CITY: Mexican authorities administered their first shots of
V vaccine on Wednesday to residents of the capital, with people lining up at a vaccination station on the city's south side, eager to get any protection they could.
“I just want to be vaccinated; I don't care what company made it,” said Ismael Avila , 72, of the southside borough of Xochimilco. “I want to make it out of this alive.”
Avila said he was satisfied with the Russian vaccine's reported effectiveness rate of around 92%.
Some came fearing the long lines and disorder that marked the early stages of the vaccine campaign.
, a housewife, brought her father to be vaccinated in Xochimilco, home to the city's famous floating gardens.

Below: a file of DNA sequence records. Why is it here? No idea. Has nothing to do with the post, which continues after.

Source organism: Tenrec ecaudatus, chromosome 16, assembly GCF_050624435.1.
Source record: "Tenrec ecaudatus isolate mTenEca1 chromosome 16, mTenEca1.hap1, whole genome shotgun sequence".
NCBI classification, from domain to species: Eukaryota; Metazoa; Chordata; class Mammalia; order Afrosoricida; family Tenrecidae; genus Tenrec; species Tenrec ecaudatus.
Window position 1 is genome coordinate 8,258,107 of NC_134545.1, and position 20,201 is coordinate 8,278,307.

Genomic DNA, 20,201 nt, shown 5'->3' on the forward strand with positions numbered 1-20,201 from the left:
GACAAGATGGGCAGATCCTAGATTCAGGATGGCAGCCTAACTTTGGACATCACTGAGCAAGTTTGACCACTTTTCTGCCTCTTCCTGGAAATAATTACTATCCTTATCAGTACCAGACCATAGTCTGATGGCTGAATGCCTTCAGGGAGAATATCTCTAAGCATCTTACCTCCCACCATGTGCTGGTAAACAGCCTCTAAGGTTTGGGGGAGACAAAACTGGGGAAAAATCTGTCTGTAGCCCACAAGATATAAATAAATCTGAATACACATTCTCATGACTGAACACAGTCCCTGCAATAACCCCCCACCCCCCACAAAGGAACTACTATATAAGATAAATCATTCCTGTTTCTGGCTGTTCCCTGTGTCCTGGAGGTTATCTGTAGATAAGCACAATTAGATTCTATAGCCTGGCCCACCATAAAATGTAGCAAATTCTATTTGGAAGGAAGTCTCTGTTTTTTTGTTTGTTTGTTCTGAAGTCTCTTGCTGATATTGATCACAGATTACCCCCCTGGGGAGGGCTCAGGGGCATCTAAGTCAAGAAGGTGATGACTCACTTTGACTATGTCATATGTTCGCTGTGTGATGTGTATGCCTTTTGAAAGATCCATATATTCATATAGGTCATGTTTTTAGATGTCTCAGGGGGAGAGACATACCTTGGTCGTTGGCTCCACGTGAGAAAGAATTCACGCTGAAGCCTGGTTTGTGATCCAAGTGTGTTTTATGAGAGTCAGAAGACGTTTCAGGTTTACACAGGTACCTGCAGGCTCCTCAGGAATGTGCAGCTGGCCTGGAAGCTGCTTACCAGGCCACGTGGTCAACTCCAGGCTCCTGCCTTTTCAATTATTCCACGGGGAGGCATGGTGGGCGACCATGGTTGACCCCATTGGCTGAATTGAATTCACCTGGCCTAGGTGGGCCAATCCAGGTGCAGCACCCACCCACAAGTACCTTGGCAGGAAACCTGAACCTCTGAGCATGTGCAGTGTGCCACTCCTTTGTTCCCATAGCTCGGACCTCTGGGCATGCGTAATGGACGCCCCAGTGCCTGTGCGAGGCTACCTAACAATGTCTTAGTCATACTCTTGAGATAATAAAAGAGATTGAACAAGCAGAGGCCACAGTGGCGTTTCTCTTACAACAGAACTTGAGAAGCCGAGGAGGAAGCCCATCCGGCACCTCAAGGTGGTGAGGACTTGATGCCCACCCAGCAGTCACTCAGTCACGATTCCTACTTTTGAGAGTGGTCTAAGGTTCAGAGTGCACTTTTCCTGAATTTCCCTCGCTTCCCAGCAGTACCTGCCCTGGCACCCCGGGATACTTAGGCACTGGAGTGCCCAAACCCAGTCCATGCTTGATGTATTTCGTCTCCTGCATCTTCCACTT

“I expected to see a huge number of people and a lot of disorganisation, but we are learning from our mistakes, because it was more organised,” said Alvarez.
Retiree Miguel Angel Leyte Mantilla was happy to get his shot. “I thought this was going to be a mess, but the truth is, I was surprised. There was order.” Dora Arguello Hernandez, 65, noted, “I think that whatever (vaccine) it might be, it's better to get vaccinated.”
Mexico received its first shipment of 200,000
of the Sputnik vaccine Monday, and the shots were being given first to people over 60 in poorer neighbourhoods.
Mexico expects to get 24 million doses of the Russian vaccine, but it is not clear when they will arrive.
The mainstay of the country's vaccine effort up to now has been over 1.5 million doses of the Pfizer vaccine, which has gone mainly to vaccinate frontline health care workers. Mexico also got some AstraZeneca doses from a plant in India and has approved two Chinese vaccines, from CanSino and Sinovac.